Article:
Up until yesterday all that I had seen there were Magpies, Crows & Squirrels. I was en route to an appointment and did my usual quick stop off to keep the feed topped up, and to my amazement as I was driving off a Jay appeared! That was it, an early lunch was to be had and I parked up the car and waited. I didn't have long due to other commitments but that wasn't an issue, the Jays came back down to the feed almost straight away. There was three in total and they must have been hungry as they demonstrated a bolder approach than I have ever seen before. The light wasn't very good but hey I am not moaning as these are by far the best Jay images I have ever captured. I did do a quick post with a few images late last night but I didn't have much time as I was off to the pub! So this morning I have had time to go through the other images and here they are. 

It was a very exciting ten minutes for me, absolutely brilliant when a long term plan comes to fruition, OK lets go and get some Kingfisher images now!

Friday, 7 December 2012


Most of us "birding types" have that certain image of a particular species that in our minds eye we would love to nail a picture of, in my case the Jay was my quarry. It has always been a mythological bird in my life, you hear that it is an easy bird to see if you go to the right place at the right time of year, but so far it has kept its distance from me! I have been very fortunate to capture thousands of owl images that the every day folk would die for and I'd gladly trade some of those encounters for seeing some Jays. After five years of trying to get get close to them they have always proved to be elusive. I have tried on many occasions to get a "record shot" of this "shy away from the camera" bird and failed every time, but I wasn't going to give up that easily!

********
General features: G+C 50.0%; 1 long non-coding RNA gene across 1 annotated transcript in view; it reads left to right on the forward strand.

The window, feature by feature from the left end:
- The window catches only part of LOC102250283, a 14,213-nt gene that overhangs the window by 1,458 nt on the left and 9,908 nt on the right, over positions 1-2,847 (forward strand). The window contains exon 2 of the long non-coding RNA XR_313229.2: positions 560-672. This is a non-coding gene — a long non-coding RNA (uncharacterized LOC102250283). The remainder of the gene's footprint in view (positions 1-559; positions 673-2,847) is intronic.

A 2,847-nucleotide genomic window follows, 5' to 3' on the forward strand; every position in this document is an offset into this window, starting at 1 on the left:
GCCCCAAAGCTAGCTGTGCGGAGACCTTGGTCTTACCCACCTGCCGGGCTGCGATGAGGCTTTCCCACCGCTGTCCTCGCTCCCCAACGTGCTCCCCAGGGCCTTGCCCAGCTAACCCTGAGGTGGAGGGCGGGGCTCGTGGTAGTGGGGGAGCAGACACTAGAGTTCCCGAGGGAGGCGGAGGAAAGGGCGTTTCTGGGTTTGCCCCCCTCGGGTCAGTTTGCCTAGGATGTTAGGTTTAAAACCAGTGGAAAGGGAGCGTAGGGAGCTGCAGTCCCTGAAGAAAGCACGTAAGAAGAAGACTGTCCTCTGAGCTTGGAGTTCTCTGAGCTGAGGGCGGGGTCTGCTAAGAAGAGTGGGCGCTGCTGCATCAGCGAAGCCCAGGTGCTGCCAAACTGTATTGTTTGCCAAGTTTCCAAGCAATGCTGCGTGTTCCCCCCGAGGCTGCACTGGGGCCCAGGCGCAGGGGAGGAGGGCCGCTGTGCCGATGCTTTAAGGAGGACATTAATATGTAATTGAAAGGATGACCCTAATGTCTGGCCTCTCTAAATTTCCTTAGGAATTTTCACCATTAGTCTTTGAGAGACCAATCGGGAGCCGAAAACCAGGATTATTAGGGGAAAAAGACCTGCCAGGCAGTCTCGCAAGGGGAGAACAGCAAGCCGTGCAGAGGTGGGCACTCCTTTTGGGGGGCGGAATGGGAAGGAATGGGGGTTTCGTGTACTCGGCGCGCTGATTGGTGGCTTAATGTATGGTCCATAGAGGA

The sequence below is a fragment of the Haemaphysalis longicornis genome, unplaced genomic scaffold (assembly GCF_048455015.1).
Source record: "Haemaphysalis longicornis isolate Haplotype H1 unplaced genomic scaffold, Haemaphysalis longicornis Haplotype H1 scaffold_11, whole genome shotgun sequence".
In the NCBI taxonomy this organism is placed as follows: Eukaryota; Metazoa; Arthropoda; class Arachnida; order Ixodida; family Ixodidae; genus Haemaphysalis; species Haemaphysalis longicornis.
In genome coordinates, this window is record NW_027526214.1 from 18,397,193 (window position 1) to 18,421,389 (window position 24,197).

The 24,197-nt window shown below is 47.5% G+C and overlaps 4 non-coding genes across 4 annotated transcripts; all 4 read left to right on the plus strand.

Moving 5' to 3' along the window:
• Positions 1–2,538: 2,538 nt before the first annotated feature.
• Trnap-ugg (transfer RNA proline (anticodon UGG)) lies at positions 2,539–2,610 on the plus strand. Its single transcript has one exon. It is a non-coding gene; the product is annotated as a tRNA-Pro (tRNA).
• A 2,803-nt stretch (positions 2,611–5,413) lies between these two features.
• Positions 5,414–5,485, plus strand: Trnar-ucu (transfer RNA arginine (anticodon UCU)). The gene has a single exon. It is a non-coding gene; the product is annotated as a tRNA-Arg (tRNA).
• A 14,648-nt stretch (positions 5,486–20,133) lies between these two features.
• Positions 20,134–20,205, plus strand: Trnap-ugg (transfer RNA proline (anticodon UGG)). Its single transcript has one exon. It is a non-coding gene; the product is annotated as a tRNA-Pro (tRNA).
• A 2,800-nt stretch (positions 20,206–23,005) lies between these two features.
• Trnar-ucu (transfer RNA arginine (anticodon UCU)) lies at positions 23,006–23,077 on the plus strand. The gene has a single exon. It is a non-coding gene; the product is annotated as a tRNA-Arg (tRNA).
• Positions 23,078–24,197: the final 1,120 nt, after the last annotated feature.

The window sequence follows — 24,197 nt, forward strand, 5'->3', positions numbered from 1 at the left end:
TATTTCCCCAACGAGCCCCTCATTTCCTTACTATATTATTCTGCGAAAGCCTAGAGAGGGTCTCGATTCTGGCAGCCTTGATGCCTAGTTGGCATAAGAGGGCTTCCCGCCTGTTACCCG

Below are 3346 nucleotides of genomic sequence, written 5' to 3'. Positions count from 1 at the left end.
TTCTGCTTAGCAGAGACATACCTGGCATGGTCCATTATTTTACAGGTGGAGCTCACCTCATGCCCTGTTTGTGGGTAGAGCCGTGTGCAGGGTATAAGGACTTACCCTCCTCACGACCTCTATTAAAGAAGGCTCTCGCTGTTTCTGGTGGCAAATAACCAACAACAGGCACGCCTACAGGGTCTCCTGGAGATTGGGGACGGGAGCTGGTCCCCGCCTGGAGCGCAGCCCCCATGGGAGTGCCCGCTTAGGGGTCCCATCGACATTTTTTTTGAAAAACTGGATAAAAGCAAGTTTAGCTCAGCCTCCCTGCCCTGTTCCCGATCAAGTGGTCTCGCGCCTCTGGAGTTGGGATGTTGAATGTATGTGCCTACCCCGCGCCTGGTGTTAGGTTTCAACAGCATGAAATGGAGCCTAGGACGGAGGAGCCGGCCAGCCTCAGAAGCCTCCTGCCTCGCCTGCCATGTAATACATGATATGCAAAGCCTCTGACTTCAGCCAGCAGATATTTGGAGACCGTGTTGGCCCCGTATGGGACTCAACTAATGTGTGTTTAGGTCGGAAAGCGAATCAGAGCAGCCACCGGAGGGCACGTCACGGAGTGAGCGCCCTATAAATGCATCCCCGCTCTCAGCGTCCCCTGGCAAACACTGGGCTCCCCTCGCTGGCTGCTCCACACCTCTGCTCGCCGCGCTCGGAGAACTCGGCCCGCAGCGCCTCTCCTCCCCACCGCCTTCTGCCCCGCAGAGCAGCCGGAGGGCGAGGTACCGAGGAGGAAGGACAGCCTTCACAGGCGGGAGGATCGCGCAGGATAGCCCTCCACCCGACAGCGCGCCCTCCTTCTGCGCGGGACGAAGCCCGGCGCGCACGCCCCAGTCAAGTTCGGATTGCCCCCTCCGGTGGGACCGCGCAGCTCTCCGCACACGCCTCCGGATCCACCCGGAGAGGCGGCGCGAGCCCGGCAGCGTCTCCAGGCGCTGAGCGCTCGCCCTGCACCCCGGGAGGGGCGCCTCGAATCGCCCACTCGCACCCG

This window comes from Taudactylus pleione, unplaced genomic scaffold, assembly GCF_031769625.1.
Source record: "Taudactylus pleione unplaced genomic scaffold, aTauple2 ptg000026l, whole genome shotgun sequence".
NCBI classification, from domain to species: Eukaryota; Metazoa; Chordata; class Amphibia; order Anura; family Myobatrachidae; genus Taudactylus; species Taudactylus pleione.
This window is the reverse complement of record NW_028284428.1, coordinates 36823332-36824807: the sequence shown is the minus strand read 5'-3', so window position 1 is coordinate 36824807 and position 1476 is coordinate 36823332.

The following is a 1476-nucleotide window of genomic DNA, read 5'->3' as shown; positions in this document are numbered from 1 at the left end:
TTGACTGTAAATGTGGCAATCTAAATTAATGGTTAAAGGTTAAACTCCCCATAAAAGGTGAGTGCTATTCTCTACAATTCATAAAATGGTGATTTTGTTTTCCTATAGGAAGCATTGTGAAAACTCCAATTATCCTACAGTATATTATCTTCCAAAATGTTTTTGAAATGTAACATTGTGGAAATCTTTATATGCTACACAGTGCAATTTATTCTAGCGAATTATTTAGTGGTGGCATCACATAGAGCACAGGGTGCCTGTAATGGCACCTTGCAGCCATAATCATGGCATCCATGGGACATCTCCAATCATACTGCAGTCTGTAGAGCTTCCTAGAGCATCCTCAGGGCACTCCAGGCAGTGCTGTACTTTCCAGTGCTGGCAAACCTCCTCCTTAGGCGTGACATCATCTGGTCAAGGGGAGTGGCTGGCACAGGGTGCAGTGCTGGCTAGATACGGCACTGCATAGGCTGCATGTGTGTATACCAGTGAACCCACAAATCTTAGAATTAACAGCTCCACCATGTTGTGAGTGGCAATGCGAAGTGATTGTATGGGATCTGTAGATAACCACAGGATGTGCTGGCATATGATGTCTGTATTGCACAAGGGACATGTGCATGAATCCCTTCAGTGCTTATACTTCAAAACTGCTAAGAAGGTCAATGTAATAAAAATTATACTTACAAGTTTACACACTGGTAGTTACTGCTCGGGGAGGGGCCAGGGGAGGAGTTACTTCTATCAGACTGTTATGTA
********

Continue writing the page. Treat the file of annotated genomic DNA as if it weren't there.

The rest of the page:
This year we have been graced with a continental influx of them into the UK, so no better time than now! A few birding friends have beaten me to "getting up close and personnel" and achieved some stunning images (well done guys) but this has only given me more encouragement.  After countless visits and thirteen quids worth of peanuts at my feeding station at last it had a few visits, and believe it or not whilst being graced with their presence I had my camera with me!  The light wasn't brilliant as it was late in the day but these are by far the best images I have achieved to date.  

I will no doubt be visiting these gems again over the next few days,  I know it is a long shot but I'm keeping my fingers crossed for some better light and hopefully some better images?

Monday, 3 December 2012


I gave in, I wasn't going to bother with them this winter but beings as there are so many in Leicestershire at the moment I went to have a look. The light was for ever changing, but I am happy(ish) with the results.
It was a real challenge but I wanted some flight shots, they were a little too high which resulted in heavier cropping than I would have liked, but my first ever proper in flight images of Waxwings.
And no set of Waxwing images should be without the customary "berry shot".
On the way home a new Barnie site was located, a couple of very shoddy record shots were achieved, the light was atrocious!


Sunday, 2 December 2012

Another Owl Box.

A couple of weeks ago whilst erecting a Barn Owl box at a private location I chanced upon a pile of 50 x long wooden boxes, there approx dimensions were 2 feet square and 12 feet long. They looked absolutely perfect for being adapted into more owl boxes, trouble was they weren't mine!
So after a bit of of down on my knees groveling with the land owner I was told to take what I wanted, yesssss! Due to the size of them I was going to need a large undercover workshop/area for storage and working on them, it also needed to be as close to home as possible? So this is where my mate Norman comes onto the scene,  Norman has his own steel fabrication business only a mile from where I live, and he kindly offered me the use of his premises.